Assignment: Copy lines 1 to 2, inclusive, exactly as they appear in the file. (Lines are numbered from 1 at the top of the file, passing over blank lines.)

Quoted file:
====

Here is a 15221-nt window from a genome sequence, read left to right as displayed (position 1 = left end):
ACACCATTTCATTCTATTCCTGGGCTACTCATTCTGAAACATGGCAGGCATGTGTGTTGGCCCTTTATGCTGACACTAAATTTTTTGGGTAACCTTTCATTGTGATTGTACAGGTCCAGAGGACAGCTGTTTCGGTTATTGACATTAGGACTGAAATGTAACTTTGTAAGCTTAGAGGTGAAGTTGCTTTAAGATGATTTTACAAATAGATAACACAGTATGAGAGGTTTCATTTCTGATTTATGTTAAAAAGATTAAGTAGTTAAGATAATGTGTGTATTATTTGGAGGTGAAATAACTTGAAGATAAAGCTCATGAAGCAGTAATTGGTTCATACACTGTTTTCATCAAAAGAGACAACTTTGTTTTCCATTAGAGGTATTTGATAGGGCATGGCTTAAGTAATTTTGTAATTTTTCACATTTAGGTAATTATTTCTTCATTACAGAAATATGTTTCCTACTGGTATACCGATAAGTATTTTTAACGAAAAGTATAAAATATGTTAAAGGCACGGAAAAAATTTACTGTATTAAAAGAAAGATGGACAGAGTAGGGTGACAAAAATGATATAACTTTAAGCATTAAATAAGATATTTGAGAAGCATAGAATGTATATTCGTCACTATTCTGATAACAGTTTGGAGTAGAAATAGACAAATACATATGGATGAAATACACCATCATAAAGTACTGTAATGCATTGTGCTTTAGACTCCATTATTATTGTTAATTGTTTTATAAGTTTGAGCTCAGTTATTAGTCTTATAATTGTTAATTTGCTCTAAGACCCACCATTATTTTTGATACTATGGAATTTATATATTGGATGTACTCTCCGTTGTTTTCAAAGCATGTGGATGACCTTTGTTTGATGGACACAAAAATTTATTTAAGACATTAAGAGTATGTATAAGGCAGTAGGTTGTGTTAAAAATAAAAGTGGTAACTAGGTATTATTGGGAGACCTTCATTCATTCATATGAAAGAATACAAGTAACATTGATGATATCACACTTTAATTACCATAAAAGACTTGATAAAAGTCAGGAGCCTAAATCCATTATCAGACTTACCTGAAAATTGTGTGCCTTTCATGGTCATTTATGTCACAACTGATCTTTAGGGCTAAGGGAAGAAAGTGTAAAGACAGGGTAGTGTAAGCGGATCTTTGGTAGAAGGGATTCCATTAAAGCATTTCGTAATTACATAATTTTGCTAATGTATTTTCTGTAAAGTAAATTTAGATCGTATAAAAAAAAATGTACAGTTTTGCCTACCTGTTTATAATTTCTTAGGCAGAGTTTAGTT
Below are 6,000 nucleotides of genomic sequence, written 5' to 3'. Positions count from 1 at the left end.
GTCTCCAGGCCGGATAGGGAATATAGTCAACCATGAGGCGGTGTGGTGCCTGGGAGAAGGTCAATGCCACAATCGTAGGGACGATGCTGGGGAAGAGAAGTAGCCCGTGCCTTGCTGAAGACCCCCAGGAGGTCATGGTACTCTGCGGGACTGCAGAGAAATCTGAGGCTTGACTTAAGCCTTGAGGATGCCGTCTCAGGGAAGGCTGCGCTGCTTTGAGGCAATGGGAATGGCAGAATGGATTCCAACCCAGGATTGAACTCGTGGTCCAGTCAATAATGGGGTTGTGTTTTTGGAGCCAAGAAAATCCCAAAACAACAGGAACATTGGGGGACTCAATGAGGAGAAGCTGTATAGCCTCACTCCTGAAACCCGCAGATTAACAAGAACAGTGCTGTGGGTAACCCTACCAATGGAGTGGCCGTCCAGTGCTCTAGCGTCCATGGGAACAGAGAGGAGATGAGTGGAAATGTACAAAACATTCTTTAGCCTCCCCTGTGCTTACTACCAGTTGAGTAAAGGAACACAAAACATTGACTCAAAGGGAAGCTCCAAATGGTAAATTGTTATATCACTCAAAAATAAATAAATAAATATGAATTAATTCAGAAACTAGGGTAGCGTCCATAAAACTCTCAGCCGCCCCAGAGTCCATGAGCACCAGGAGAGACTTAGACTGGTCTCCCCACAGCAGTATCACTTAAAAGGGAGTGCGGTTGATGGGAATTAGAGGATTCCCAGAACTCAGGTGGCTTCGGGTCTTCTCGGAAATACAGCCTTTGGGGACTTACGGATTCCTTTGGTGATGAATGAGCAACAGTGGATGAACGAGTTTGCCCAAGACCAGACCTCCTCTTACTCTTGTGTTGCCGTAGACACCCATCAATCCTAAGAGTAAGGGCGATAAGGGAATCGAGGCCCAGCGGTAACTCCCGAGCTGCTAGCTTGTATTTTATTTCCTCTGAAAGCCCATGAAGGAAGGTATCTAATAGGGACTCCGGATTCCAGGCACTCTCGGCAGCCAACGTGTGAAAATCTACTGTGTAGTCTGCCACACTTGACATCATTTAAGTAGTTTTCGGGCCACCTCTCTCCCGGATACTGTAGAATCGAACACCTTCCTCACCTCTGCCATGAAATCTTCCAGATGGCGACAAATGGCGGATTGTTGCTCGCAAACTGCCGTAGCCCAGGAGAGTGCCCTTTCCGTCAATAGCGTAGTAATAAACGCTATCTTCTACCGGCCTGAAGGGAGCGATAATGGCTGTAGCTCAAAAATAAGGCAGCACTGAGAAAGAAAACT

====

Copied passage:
Here is a 15221-nt window from a genome sequence, read left to right as displayed (position 1 = left end):
ACACCATTTCATTCTATTCCTGGGCTACTCATTCTGAAACATGGCAGGCATGTGTGTTGGCCCTTTATGCTGACACTAAATTTTTTGGGTAACCTTTCATTGTGATTGTACAGGTCCAGAGGACAGCTGTTTCGGTTATTGACATTAGGACTGAAATGTAACTTTGTAAGCTTAGAGGTGAAGTTGCTTTAAGATGATTTTACAAATAGATAACACAGTATGAGAGGTTTCATTTCTGATTTATGTTAAAAAGATTAAGTAGTTAAGATAATGTGTGTATTATTTGGAGGTGAAATAACTTGAAGATAAAGCTCATGAAGCAGTAATTGGTTCATACACTGTTTTCATCAAAAGAGACAACTTTGTTTTCCATTAGAGGTATTTGATAGGGCATGGCTTAAGTAATTTTGTAATTTTTCACATTTAGGTAATTATTTCTTCATTACAGAAATATGTTTCCTACTGGTATACCGATAAGTATTTTTAACGAAAAGTATAAAATATGTTAAAGGCACGGAAAAAATTTACTGTATTAAAAGAAAGATGGACAGAGTAGGGTGACAAAAATGATATAACTTTAAGCATTAAATAAGATATTTGAGAAGCATAGAATGTATATTCGTCACTATTCTGATAACAGTTTGGAGTAGAAATAGACAAATACATATGGATGAAATACACCATCATAAAGTACTGTAATGCATTGTGCTTTAGACTCCATTATTATTGTTAATTGTTTTATAAGTTTGAGCTCAGTTATTAGTCTTATAATTGTTAATTTGCTCTAAGACCCACCATTATTTTTGATACTATGGAATTTATATATTGGATGTACTCTCCGTTGTTTTCAAAGCATGTGGATGACCTTTGTTTGATGGACACAAAAATTTATTTAAGACATTAAGAGTATGTATAAGGCAGTAGGTTGTGTTAAAAATAAAAGTGGTAACTAGGTATTATTGGGAGACCTTCATTCATTCATATGAAAGAATACAAGTAACATTGATGATATCACACTTTAATTACCATAAAAGACTTGATAAAAGTCAGGAGCCTAAATCCATTATCAGACTTACCTGAAAATTGTGTGCCTTTCATGGTCATTTATGTCACAACTGATCTTTAGGGCTAAGGGAAGAAAGTGTAAAGACAGGGTAGTGTAAGCGGATCTTTGGTAGAAGGGATTCCATTAAAGCATTTCGTAATTACATAATTTTGCTAATGTATTTTCTGTAAAGTAAATTTAGATCGTATAAAAAAAAATGTACAGTTTTGCCTACCTGTTTATAATTTCTTAGGCAGAGTTTAGTT